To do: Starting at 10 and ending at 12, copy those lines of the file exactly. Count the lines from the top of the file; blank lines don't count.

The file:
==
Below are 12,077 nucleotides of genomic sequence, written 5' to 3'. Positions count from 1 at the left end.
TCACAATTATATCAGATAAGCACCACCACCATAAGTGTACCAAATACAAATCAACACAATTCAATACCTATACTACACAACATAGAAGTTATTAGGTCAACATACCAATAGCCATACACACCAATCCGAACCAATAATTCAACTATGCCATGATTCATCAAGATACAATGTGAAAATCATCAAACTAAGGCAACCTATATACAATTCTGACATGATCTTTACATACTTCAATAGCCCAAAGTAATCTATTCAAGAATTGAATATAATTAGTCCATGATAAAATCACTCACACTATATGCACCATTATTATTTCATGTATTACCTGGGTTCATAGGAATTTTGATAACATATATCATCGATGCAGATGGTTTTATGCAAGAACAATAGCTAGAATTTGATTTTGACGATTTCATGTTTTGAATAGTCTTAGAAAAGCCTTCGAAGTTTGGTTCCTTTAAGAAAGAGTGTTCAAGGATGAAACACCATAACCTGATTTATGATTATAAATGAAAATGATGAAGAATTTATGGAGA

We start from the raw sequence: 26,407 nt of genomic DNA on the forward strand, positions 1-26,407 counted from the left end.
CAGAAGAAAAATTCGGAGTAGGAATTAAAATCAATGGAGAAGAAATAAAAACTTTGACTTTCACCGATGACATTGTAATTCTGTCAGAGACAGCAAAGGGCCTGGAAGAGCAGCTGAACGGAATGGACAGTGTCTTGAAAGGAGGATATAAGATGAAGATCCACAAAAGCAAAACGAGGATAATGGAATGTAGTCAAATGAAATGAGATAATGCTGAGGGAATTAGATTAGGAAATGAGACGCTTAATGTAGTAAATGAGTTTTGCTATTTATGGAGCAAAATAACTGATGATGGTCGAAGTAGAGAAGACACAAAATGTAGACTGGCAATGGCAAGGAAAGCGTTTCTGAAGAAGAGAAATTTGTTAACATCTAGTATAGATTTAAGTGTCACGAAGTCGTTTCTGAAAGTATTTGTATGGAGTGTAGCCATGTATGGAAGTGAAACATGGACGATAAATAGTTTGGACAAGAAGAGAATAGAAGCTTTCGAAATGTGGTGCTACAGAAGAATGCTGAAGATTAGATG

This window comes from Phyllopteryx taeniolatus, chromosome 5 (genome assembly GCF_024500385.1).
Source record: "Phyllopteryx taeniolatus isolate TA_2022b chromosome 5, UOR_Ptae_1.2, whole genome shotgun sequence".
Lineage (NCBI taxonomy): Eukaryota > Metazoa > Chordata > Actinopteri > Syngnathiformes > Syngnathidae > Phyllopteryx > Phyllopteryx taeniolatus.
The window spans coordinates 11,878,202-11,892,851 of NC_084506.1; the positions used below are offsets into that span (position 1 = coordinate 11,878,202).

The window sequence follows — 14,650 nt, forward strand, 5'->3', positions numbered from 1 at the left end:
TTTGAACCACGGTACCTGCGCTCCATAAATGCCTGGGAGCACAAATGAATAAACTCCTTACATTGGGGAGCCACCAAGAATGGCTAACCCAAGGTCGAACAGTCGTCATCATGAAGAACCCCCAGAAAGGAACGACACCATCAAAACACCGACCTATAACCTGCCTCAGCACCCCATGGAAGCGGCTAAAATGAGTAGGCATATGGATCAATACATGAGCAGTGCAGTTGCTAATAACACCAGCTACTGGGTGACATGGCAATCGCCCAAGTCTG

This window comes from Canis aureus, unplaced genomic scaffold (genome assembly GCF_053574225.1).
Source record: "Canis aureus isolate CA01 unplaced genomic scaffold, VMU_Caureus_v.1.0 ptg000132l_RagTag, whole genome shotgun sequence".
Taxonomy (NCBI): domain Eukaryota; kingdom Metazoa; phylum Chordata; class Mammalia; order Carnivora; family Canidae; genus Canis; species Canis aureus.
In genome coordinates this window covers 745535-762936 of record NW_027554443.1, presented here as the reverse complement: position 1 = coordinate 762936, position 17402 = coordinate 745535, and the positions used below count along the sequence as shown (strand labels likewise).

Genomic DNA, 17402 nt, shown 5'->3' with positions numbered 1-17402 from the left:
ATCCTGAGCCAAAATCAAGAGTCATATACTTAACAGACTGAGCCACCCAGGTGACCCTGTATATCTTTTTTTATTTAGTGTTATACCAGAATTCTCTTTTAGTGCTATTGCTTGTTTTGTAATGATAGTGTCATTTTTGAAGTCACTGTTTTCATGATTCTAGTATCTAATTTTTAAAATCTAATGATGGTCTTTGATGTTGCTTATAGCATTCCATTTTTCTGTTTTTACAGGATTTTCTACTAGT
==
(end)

TTTGAACCACGGTACCTGCGCTCCATAAATGCCTGGGAGCACAAATGAATAAACTCCTTACATTGGGGAGCCACCAAGAATGGCTAACCCAAGGTCGAACAGTCGTCATCATGAAGAACCCCCAGAAAGGAACGACACCATCAAAACACCGACCTATAACCTGCCTCAGCACCCCATGGAAGCGGCTAAAATGAGTAGGCATATGGATCAATACATGAGCAGTGCAGTTGCTAATAACACCAGCTACTGGGTGACATGGCAATCGCCCAAGTCTG

This window comes from Canis aureus, unplaced genomic scaffold (genome assembly GCF_053574225.1).
Source record: "Canis aureus isolate CA01 unplaced genomic scaffold, VMU_Caureus_v.1.0 ptg000132l_RagTag, whole genome shotgun sequence".